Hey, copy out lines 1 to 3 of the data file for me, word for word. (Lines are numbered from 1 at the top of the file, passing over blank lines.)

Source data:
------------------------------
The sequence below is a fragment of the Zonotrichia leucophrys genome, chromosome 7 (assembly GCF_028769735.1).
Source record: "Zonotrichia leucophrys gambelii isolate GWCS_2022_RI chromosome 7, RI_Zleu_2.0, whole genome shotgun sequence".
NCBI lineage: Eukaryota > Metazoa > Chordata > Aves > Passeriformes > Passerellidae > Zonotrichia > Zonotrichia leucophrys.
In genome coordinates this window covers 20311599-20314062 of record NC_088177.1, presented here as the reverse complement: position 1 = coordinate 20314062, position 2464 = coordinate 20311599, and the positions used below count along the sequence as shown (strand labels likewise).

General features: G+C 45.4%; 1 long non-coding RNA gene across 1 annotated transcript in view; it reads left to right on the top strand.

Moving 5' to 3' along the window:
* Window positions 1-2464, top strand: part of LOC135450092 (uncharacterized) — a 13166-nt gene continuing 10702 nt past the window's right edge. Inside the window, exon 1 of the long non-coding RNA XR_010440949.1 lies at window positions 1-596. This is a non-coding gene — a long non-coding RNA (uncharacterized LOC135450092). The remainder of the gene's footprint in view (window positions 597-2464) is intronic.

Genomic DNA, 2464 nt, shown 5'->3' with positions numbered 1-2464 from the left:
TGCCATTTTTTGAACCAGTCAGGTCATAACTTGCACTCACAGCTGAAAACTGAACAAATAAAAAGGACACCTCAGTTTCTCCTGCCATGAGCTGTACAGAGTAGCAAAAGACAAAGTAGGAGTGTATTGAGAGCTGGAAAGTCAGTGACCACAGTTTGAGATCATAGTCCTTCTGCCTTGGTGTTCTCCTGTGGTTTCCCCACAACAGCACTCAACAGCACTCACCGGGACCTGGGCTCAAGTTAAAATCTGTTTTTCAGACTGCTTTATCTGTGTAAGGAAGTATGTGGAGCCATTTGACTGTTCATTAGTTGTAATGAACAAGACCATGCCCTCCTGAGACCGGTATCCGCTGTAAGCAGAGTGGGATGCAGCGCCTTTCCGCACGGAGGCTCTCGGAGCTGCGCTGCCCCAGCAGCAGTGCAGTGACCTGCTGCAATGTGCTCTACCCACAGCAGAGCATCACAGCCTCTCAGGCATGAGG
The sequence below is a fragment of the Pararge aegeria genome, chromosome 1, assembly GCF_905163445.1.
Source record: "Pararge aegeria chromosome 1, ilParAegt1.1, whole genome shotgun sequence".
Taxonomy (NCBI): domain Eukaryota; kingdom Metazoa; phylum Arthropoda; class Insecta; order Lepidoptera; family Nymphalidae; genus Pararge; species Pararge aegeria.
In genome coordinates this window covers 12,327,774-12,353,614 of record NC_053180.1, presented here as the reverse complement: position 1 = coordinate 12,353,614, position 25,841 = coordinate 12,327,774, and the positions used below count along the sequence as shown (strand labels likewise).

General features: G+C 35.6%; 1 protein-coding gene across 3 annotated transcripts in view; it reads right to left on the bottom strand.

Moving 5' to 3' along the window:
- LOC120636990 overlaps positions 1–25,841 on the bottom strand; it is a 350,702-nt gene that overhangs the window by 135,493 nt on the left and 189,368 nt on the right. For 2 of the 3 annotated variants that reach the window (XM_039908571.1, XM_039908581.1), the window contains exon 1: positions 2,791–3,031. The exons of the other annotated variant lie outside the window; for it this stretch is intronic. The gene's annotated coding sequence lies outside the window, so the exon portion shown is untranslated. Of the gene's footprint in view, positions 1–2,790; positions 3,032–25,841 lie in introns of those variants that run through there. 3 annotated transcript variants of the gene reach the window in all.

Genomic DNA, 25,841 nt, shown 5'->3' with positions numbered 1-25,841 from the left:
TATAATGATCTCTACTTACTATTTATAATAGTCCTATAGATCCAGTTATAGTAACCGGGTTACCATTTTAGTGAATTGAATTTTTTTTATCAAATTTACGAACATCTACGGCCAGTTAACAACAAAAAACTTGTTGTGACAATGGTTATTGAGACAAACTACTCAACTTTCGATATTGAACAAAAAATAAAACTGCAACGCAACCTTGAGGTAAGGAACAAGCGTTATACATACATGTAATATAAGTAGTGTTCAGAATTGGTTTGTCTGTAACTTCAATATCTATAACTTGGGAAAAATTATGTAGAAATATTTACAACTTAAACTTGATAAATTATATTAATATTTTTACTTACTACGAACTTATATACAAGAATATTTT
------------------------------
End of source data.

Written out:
The sequence below is a fragment of the Zonotrichia leucophrys genome, chromosome 7 (assembly GCF_028769735.1).
Source record: "Zonotrichia leucophrys gambelii isolate GWCS_2022_RI chromosome 7, RI_Zleu_2.0, whole genome shotgun sequence".
NCBI lineage: Eukaryota > Metazoa > Chordata > Aves > Passeriformes > Passerellidae > Zonotrichia > Zonotrichia leucophrys.